Message from the Pastoral Care and Eldership Team (PaCET) for Sunday Meeting 20th November 2022
Dear Friends, There are lots of major issues being played out this moment, which I doubt I have the wisdom to address: the budget and its effects especially on the … Message from the Pastoral Care and Eldership Team (PaCET) for Sunday Meeting 20th November 2022
There are lots of major issues being played out this moment, which I doubt I have the wisdom to address: the budget and its effects especially on the poor in our society, COP27, extreme poverty in Africa and elsewhere, war in Ukraine – the list goes on. Our spiritual development is on one level a very personal preoccupation about our own well-being and wholeness, but as it involves love for others it cannot be restricted solely to ourselves, our kin and those we come into daily contact with. So how do we find the balance between the local and universal in expressing that love? With this as background, I fell yet again to looking at Chapter 23 of Quaker Faith and Practice. Of the many pertinent passages, I was struck by 23.04, written by Eva Pinthus in 1987
The duty of the Society of Friends is to be the voice of the oppressed but [also] to be conscious that we ourselves are part of that oppression. Uncomfortably we stand with one foot in the kingdom of this world and with the other in the Eternal Kingdom. Seldom can we keep the inward and outward working of love in balance, let alone the consciousness of living both in time and in eternity, in timelessness. Let us not be beguiled into thinking that political action is all that is asked of us, nor that our personal relationship with God excuses us from actively confronting the evil in this world. The political and social struggles must be waged, but a person is more and needs more than politics, else we are in danger of gaining the whole world but losing our souls.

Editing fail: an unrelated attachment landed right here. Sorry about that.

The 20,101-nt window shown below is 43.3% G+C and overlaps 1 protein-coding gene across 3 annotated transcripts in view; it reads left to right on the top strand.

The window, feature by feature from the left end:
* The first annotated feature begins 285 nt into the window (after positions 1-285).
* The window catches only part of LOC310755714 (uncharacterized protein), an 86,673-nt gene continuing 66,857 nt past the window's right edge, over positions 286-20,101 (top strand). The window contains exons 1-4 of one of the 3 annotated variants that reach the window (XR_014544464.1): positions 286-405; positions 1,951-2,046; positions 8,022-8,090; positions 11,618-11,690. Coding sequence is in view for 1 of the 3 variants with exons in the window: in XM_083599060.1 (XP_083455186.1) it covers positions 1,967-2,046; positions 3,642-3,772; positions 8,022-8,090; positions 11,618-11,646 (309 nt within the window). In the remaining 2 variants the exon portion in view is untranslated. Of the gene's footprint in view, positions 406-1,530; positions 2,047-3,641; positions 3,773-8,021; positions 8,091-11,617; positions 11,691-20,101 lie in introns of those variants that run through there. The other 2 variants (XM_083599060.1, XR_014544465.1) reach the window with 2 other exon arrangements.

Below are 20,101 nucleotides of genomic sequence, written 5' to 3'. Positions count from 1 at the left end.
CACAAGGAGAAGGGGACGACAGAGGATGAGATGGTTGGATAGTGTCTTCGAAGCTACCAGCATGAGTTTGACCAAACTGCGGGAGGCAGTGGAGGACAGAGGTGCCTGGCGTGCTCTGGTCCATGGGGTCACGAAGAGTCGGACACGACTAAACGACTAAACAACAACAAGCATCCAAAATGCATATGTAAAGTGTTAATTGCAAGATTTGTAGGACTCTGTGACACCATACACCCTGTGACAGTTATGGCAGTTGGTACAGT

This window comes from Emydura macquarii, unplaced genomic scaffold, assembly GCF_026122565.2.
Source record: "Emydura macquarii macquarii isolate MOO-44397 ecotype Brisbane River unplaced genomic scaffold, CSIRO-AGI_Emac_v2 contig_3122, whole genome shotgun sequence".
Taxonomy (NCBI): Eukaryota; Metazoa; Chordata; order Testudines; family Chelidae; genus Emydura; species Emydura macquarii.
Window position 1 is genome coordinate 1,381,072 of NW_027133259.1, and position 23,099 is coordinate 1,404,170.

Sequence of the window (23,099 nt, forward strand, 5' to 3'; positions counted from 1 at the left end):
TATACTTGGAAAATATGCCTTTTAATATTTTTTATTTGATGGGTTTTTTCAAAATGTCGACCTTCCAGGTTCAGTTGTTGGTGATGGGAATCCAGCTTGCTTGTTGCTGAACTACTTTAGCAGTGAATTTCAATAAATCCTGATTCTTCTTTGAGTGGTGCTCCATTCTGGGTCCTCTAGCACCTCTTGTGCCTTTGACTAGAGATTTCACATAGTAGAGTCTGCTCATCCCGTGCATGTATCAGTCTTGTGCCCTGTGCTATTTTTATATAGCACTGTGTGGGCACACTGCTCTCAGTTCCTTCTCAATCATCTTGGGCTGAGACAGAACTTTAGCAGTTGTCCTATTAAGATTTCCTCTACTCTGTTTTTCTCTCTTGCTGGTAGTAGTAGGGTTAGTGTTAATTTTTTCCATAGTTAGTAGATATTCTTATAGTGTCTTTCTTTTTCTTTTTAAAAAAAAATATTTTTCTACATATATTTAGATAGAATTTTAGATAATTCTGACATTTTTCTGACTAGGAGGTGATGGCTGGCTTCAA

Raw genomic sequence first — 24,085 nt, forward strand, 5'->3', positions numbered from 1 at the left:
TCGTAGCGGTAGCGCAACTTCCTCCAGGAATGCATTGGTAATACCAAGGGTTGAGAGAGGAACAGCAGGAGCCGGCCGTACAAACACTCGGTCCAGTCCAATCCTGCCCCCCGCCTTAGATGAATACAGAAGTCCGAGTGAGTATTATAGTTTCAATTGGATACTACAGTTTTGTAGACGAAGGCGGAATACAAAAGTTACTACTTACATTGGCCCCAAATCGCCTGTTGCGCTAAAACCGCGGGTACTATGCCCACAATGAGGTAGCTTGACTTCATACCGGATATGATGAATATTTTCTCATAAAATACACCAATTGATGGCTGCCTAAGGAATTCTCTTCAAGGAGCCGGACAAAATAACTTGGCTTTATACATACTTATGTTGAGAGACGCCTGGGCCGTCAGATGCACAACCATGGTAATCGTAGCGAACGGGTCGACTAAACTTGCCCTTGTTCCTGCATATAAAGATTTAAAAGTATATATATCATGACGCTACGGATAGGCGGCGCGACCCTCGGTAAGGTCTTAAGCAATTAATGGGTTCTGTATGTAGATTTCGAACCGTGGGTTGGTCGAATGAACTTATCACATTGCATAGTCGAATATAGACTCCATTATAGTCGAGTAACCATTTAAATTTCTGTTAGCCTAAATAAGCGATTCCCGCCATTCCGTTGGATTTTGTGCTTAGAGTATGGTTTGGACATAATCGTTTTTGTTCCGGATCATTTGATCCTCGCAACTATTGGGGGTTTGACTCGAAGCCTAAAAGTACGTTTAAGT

And again one of our queries (in 23.19)
Are you working towards the removal of social injustices? Have you attempted to examine their causes objectively, and are you ready to abandon old prejudices and think again? Do you, as disciples of Christ, take a living interest in the social conditions of the district in which you live? Do you seek to promote the welfare of those in any kind of need and a just distribution of the resources of the world?
I don’t believe that we as individuals or even as the Religious Society of Friends can solve all the worlds problems. Nor are we all called to work on the same one. Nor should we wallow in feelings of guilt if our efforts appear too puny. We are challenged, however, to be on the lookout for what opportunities life puts in our way to make the world a more equitable and loving place and to seize them to the best we can.
On behalf of the Pastoral Care and Eldership Team (Bob Harwood, David Hitchin, Chris Lawson, Tim Pitt-Payne, Theresa Samms, Nancy Wall)